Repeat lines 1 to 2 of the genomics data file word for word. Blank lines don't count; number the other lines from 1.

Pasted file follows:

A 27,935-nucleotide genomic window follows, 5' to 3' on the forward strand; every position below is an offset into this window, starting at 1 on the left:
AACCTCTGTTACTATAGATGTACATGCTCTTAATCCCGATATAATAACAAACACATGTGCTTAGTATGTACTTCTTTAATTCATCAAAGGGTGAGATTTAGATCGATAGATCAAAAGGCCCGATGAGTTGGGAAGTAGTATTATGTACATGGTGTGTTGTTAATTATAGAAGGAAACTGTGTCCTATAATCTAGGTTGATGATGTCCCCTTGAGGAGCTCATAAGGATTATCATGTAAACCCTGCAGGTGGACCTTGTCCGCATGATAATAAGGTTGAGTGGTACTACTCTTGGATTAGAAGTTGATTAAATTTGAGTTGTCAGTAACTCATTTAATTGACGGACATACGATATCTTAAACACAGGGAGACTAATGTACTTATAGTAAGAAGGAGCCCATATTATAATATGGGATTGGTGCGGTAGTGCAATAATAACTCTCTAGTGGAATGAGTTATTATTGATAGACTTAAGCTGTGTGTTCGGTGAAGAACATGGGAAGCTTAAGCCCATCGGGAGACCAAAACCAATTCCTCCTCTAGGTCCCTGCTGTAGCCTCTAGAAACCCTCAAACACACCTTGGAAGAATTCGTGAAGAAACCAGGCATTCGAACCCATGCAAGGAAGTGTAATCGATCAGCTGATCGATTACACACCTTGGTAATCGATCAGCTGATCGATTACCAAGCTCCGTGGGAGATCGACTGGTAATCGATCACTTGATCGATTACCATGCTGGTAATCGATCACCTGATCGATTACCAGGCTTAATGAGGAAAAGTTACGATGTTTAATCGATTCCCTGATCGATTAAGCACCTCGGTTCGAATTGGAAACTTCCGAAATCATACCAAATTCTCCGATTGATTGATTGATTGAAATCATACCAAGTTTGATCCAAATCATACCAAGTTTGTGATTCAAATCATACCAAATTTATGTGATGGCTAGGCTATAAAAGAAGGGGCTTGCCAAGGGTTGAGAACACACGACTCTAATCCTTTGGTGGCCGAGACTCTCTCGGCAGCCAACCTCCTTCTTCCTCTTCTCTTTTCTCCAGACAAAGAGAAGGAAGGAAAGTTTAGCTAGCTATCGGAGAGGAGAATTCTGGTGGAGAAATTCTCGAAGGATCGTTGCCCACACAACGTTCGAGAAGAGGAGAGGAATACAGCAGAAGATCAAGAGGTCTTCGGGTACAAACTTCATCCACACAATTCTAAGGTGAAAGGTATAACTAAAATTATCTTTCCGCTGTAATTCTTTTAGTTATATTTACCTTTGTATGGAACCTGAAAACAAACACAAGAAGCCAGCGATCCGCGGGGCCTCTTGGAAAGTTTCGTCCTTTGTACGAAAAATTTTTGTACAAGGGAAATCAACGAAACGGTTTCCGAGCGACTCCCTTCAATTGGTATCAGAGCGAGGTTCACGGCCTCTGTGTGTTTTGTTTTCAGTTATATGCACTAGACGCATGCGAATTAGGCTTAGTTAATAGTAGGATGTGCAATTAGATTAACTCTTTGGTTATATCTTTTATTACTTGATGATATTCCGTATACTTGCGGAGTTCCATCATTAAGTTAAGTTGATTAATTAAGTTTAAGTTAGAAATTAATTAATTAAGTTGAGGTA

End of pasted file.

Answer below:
A 27,935-nucleotide genomic window follows, 5' to 3' on the forward strand; every position below is an offset into this window, starting at 1 on the left:
AACCTCTGTTACTATAGATGTACATGCTCTTAATCCCGATATAATAACAAACACATGTGCTTAGTATGTACTTCTTTAATTCATCAAAGGGTGAGATTTAGATCGATAGATCAAAAGGCCCGATGAGTTGGGAAGTAGTATTATGTACATGGTGTGTTGTTAATTATAGAAGGAAACTGTGTCCTATAATCTAGGTTGATGATGTCCCCTTGAGGAGCTCATAAGGATTATCATGTAAACCCTGCAGGTGGACCTTGTCCGCATGATAATAAGGTTGAGTGGTACTACTCTTGGATTAGAAGTTGATTAAATTTGAGTTGTCAGTAACTCATTTAATTGACGGACATACGATATCTTAAACACAGGGAGACTAATGTACTTATAGTAAGAAGGAGCCCATATTATAATATGGGATTGGTGCGGTAGTGCAATAATAACTCTCTAGTGGAATGAGTTATTATTGATAGACTTAAGCTGTGTGTTCGGTGAAGAACATGGGAAGCTTAAGCCCATCGGGAGACCAAAACCAATTCCTCCTCTAGGTCCCTGCTGTAGCCTCTAGAAACCCTCAAACACACCTTGGAAGAATTCGTGAAGAAACCAGGCATTCGAACCCATGCAAGGAAGTGTAATCGATCAGCTGATCGATTACACACCTTGGTAATCGATCAGCTGATCGATTACCAAGCTCCGTGGGAGATCGACTGGTAATCGATCACTTGATCGATTACCATGCTGGTAATCGATCACCTGATCGATTACCAGGCTTAATGAGGAAAAGTTACGATGTTTAATCGATTCCCTGATCGATTAAGCACCTCGGTTCGAATTGGAAACTTCCGAAATCATACCAAATTCTCCGATTGATTGATTGATTGAAATCATACCAAGTTTGATCCAAATCATACCAAGTTTGTGATTCAAATCATACCAAATTTATGTGATGGCTAGGCTATAAAAGAAGGGGCTTGCCAAGGGTTGAGAACACACGACTCTAATCCTTTGGTGGCCGAGACTCTCTCGGCAGCCAACCTCCTTCTTCCTCTTCTCTTTTCTCCAGACAAAGAGAAGGAAGGAAAGTTTAGCTAGCTATCGGAGAGGAGAATTCTGGTGGAGAAATTCTCGAAGGATCGTTGCCCACACAACGTTCGAGAAGAGGAGAGGAATACAGCAGAAGATCAAGAGGTCTTCGGGTACAAACTTCATCCACACAATTCTAAGGTGAAAGGTATAACTAAAATTATCTTTCCGCTGTAATTCTTTTAGTTATATTTACCTTTGTATGGAACCTGAAAACAAACACAAGAAGCCAGCGATCCGCGGGGCCTCTTGGAAAGTTTCGTCCTTTGTACGAAAAATTTTTGTACAAGGGAAATCAACGAAACGGTTTCCGAGCGACTCCCTTCAATTGGTATCAGAGCGAGGTTCACGGCCTCTGTGTGTTTTGTTTTCAGTTATATGCACTAGACGCATGCGAATTAGGCTTAGTTAATAGTAGGATGTGCAATTAGATTAACTCTTTGGTTATATCTTTTATTACTTGATGATATTCCGTATACTTGCGGAGTTCCATCATTAAGTTAAGTTGATTAATTAAGTTTAAGTTAGAAATTAATTAATTAAGTTGAGGTA